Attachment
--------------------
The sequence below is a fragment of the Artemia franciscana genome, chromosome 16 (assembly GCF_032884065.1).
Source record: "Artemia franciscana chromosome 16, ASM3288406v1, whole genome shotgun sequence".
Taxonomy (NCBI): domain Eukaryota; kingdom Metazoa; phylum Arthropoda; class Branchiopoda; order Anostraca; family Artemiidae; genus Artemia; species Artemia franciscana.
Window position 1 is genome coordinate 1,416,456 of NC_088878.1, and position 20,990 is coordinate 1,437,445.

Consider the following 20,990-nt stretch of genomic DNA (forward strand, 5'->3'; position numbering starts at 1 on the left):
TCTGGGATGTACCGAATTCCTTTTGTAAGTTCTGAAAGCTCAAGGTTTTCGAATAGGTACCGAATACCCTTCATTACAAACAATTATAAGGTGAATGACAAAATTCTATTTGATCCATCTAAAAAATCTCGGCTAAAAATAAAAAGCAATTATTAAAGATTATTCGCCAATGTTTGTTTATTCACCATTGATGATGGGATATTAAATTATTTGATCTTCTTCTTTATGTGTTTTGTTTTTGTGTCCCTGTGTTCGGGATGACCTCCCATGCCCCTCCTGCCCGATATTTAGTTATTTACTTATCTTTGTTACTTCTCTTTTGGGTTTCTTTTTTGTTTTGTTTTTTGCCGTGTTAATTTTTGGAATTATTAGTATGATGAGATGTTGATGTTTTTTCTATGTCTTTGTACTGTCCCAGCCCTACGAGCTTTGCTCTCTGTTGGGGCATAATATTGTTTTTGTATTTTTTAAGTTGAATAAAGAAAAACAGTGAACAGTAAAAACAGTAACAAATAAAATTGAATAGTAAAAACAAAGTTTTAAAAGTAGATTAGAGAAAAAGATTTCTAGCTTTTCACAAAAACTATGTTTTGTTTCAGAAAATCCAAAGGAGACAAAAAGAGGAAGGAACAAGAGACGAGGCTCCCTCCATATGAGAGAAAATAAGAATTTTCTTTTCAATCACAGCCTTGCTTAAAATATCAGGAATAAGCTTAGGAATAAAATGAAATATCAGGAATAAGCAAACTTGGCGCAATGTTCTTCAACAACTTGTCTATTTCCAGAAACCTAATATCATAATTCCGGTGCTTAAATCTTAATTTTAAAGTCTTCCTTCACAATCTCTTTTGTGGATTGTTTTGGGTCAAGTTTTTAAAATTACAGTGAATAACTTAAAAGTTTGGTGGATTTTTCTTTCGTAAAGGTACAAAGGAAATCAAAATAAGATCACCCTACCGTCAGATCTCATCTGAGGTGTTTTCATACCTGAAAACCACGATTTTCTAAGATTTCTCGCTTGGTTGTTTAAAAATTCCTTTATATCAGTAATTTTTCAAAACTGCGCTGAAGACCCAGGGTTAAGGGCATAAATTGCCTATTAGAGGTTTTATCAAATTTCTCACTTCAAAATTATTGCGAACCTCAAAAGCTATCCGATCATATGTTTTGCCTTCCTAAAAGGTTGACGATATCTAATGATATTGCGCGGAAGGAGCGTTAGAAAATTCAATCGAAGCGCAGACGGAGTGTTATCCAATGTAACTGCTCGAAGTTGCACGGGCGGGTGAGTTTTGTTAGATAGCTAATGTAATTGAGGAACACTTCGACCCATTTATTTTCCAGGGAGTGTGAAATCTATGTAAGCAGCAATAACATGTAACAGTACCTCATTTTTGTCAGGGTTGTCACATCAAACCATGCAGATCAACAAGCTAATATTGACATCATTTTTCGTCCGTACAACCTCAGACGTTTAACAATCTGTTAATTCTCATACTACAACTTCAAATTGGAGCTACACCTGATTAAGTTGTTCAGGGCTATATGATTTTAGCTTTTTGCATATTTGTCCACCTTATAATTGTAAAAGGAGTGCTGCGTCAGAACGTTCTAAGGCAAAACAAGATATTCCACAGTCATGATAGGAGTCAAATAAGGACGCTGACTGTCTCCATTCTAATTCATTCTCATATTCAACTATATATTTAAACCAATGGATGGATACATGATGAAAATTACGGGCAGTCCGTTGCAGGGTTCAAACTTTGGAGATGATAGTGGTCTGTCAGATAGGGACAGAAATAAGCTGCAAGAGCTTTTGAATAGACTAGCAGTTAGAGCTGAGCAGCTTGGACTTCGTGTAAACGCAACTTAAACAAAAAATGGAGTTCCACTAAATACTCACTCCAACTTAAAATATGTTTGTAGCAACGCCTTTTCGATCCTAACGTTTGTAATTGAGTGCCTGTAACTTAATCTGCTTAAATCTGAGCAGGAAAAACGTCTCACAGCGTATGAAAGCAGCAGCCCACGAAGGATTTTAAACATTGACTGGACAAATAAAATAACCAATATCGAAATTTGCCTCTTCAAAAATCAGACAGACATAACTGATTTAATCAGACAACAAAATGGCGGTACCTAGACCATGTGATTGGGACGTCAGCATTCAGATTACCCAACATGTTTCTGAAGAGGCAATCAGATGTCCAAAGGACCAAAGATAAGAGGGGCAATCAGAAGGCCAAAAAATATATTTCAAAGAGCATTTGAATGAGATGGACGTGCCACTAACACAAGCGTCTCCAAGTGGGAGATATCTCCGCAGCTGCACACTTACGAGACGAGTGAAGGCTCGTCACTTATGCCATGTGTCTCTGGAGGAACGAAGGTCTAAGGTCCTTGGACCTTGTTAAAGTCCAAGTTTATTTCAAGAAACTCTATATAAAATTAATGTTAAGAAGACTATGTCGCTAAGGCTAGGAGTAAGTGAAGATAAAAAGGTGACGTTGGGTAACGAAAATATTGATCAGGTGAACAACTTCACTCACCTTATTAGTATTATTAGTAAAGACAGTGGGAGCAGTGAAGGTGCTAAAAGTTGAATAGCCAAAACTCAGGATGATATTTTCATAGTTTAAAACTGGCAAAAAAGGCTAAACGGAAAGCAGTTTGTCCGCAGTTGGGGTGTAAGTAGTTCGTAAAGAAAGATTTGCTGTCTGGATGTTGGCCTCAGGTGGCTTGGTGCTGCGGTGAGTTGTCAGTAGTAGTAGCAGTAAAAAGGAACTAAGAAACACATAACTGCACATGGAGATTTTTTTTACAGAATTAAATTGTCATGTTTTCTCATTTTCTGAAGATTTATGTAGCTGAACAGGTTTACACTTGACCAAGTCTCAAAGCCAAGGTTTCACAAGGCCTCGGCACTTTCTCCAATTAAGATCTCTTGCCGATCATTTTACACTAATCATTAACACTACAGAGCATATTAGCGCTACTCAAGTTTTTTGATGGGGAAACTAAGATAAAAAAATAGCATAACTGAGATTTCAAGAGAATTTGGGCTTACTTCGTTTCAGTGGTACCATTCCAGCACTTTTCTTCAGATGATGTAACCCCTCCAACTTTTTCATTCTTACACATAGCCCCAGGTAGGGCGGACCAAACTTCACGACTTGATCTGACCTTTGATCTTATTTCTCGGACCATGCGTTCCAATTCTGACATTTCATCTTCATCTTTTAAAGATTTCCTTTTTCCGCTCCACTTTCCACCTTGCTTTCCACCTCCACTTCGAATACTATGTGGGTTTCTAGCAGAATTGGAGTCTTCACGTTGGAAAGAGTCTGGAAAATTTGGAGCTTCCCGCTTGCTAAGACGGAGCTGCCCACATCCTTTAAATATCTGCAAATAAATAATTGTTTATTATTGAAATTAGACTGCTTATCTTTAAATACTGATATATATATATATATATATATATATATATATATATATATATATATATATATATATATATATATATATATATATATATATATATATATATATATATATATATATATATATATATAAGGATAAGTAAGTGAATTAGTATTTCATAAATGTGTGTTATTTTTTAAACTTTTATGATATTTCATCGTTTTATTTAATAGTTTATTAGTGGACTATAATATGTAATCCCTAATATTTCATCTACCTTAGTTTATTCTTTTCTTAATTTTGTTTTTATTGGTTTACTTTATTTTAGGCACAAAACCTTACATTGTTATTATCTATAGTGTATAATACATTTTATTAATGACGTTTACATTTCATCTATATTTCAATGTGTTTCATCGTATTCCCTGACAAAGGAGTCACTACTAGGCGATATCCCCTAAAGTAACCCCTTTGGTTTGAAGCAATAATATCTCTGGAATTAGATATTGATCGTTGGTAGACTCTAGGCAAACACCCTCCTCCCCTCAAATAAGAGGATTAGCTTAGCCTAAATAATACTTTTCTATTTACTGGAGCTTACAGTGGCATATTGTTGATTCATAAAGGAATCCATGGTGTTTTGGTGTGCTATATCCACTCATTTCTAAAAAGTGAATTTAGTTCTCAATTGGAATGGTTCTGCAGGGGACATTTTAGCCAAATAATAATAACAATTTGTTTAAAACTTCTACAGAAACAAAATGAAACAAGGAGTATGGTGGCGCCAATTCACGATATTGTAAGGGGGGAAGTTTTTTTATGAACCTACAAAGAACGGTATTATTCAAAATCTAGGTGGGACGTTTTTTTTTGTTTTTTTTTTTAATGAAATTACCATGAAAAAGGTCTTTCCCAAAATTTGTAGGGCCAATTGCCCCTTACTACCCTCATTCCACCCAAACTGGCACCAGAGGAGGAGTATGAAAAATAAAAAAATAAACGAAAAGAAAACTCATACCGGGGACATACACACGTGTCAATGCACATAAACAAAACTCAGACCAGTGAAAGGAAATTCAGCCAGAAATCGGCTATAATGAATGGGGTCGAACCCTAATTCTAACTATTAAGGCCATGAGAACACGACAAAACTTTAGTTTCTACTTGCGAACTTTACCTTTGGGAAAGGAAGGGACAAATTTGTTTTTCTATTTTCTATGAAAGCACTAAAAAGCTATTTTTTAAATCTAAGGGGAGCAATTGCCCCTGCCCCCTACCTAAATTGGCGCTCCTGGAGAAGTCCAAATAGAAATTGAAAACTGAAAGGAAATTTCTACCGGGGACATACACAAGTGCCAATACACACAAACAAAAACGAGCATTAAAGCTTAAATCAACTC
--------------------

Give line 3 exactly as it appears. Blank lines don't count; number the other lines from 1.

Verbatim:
Taxonomy (NCBI): domain Eukaryota; kingdom Metazoa; phylum Arthropoda; class Branchiopoda; order Anostraca; family Artemiidae; genus Artemia; species Artemia franciscana.